Myers jumps up and grabs the man from behind freeing his grasp from
Coleman. The man swings his arm back throws Myers to the side then
punches Ridgwell in the mouth. Myers flies into him from behind knocking
him down on top of Joe. Coleman gets up grabs his glass of wine, decides
to take a pint of the Guiness too. Casually makes his way through the
crowd and out the door.
A couple of large bald-headed or crew-cut bouncers grab Myers and
Ridgwell escort them out the side door of the pub pushing them into the
dark alley. They regain their footing and find Matthew seated at a table
toward the front of the alley.
Ben: “Thanks Matthew. What was all that about?”
Coleman looks up, nonchalant: “Lover’s quarrel I imagine. Was
wondering how I was gonna get rid of that girl.”
The two sit down. Ridgwell picks up the pint of Guiness and empties it:
“Get rid of her?”
Coleman: “Great girl marvelous in bed. But that’s all she wants to do.”
He looks at the others, sees there’s need for further explanation: “Had
to call in sick from work barely had time for lunch. The girl’s crazy.
Just wants it…all the time.”
Joe, mulling it over: “What’s her last name, phone number?”
Coleman waves it off with his hand: “Not your type, Joseph. No…
artistic nature. No, appreciation for the classics.”
Joe: “I could teach her…”
Matthew: “Tried that. In between…but, was like I was talking French or
Ben, looking at the poetry book: “Maybe you were.”
Coleman: “Ah…yes, but doesn’t really matter does it? You could tell by
her eyes. Sorta glazed over all the time.”
The angry young man finds them in the alley his girlfriend in tow. Sheepish
look on his face now. Extends his hand awkwardly to Coleman. Melinda
having explained things.
Young man: “Sorry mate. Didn’t know you’s her cousin.”
Coleman exhuberantly: “Not a problem my good fellow. We all make
They leave and the waitress comes out with a round of ale.
Waitress: “It’s on him. The bloke who just left.”
Ridgwell: “When you getting off, m’dear?”
Waitress, sternly: “I don’t want to see any of you’s back here again.
Stirring up trouble.”
She turns to go then looks back at Joe: “Around midnight , love.”
They watch her leave. Coleman casually drinks his pint as if nothing’s
happened. Starts to open up his book then thinks of something else.
Matthew: “That reminds me. Lee Rourke’s reading some of his stuff
tonight, at seven or so. I’m supposed to be there.”
Ben looks at his pocket watch, chained to his rumpled vest: “It’s nine-
Matthew: “Good. He should be done by now. Let’s go round and see.”
The three of them pick up the pints from the little table and make their
way down the busy street, up the hills toward Covent Garden . Along
the way taxi’s weave in and out of traffic, people push by on crowded
little sidewalks hurrying to and fro. Ridgwell drains his beer leaves the
empty glass on the window sill of another pub along the sidewalk.
Hurriedly lights up a cigarette as they approach their objective, an artsy
looking side-street bar.
They enter just as Lee Rourke is finishing his reading to polite
Coleman clapping his hands loudly: “Bravo, bravo, well done.”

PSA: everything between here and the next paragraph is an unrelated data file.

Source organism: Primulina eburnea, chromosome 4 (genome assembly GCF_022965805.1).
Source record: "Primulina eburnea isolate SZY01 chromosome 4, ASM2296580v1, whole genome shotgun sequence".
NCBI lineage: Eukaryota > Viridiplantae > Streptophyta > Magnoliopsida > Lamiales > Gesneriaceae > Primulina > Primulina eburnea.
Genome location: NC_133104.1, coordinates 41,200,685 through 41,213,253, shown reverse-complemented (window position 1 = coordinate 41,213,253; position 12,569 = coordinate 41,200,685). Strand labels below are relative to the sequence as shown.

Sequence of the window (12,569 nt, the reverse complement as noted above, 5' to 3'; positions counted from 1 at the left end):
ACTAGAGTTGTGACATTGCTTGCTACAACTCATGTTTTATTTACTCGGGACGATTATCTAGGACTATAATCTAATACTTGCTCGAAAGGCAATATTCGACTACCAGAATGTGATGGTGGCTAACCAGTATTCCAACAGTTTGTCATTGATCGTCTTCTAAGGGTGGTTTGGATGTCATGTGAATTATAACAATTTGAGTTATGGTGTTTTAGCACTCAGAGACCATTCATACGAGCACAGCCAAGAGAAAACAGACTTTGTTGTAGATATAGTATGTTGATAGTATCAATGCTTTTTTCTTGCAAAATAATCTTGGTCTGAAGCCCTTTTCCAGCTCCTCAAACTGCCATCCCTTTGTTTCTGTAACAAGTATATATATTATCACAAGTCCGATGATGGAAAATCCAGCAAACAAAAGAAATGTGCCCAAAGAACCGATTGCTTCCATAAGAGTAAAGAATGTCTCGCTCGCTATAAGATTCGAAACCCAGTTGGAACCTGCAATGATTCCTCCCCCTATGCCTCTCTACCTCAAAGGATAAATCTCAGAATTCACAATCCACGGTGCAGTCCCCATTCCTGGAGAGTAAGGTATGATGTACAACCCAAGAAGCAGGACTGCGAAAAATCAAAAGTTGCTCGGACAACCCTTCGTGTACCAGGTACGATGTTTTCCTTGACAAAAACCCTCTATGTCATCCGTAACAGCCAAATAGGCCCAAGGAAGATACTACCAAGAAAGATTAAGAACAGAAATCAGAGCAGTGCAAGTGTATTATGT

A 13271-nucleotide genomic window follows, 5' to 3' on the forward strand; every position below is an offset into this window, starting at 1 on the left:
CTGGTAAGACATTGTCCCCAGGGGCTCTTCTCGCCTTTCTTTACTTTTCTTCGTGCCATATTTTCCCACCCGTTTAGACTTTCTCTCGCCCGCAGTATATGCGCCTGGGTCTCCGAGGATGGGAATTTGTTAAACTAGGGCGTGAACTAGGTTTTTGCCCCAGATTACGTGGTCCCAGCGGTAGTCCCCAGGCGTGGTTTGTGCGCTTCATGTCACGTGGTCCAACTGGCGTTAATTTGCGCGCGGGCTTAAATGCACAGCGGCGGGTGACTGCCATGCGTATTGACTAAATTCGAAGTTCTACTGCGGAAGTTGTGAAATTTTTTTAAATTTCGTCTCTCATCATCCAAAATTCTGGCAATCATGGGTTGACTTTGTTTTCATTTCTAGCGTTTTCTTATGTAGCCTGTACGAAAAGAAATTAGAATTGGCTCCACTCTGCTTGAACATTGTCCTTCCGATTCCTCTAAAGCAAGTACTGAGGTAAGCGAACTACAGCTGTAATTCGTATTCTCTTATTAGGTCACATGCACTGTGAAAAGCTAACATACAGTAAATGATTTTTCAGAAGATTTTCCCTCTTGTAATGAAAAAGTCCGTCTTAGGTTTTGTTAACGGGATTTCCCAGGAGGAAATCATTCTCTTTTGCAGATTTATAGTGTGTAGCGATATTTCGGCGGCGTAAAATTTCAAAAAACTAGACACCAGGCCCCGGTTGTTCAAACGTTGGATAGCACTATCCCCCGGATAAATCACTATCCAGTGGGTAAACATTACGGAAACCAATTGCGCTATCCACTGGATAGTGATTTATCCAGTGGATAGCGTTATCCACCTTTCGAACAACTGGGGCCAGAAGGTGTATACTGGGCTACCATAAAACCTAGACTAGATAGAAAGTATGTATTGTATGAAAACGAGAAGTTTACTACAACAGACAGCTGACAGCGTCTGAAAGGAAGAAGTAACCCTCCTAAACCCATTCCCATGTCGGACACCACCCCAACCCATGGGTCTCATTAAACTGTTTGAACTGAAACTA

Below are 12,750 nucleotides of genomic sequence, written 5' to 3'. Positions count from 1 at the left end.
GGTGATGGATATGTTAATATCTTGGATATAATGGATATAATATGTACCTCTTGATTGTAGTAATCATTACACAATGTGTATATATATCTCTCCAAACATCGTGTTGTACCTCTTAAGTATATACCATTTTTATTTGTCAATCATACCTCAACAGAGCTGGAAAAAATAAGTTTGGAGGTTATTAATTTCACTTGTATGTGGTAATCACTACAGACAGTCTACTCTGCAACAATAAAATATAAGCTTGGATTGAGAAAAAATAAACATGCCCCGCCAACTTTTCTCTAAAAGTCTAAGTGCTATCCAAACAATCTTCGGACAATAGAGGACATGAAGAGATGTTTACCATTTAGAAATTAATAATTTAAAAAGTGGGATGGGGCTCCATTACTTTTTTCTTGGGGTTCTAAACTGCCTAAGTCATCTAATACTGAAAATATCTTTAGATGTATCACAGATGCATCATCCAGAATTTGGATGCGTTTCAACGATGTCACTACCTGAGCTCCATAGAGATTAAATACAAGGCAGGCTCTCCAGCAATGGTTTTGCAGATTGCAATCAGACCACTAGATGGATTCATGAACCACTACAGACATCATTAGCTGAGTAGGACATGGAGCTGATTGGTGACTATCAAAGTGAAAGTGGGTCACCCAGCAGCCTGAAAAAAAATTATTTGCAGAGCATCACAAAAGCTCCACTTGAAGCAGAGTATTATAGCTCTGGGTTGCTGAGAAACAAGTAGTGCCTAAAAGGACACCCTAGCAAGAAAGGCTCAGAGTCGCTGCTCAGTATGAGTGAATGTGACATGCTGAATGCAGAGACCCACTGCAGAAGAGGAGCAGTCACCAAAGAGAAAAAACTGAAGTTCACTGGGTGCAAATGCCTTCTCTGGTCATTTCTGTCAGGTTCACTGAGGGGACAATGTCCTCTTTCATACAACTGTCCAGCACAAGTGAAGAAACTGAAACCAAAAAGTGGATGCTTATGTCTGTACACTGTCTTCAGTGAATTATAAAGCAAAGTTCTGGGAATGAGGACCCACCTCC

I dedicate this poem to William S. Burroughs. After the poem, my friend April Kittinger picks my brain for an explanation.
A vampire game rave club, The Club Web
Crowd chatters up a staircase, painted harlequins or corpselike
the Queen’s wonders discussed on drama slowly from the drug effects
Boy on two days leave, shook his head, you folks be fools.
He who winks trouble picture gallery
And effective blood human seduced and go
out into the curious crowd wise wicked entice consent a glass of sherry
Master of Ceremony greeted with a high shrill need.
No sex scene so dreamily erotic
Perfect, these remarks, he took him and opened a path
but to the hungry soul voice one knows special, indeed beautiful the night
Into the office now, men looked back here, eyes cause trouble.
Go for a walk with me
The stone side-path and rich rooms connect
sweet honeycomb, there are attractions circling around everything
Behind an arm and better wait who fools with wicked
He stranger-invited her, on all levels the fire began
To the move he by by the out he he forward he but he he he loathes…
The townspeople surge onto the marble walk, look down, satisfied it was not their soul,
Another wide-eyed pretty trickles sherry red.
April Kittinger Searches for Meaning
in Bill Ectric’s poem, Club Web
This interview first appeared in April Kitty, an independent newspaper distributed without permission at the University of North Florida, Florida Community College of Jacksonville, and Jacksonville University.
APRIL KITTINGER: Club Web is kind of Goth isn’t it?
BILL ECTRIC: Yes, and I’m happy to hear you say that, because that’s what I was going for.
APRIL: How did you write it?
BILL: Club Web is a cut-up poem, hence the dedication to William S. Burroughs. I chose five different books, which were totally unrelated to one another, and took a couple of sentences from each book. I mixed them up on a web site called the Grazulis Cut-Up Machine. After I mixed up the words, I began manipulating them into new sentences. Soon, a story suggested itself, partly within the new sentences and partly in my mind. With this story in mind, I made the words fit my purpose.
APRIL: It seems to take place in a rave club, but also a vampire role-playing club.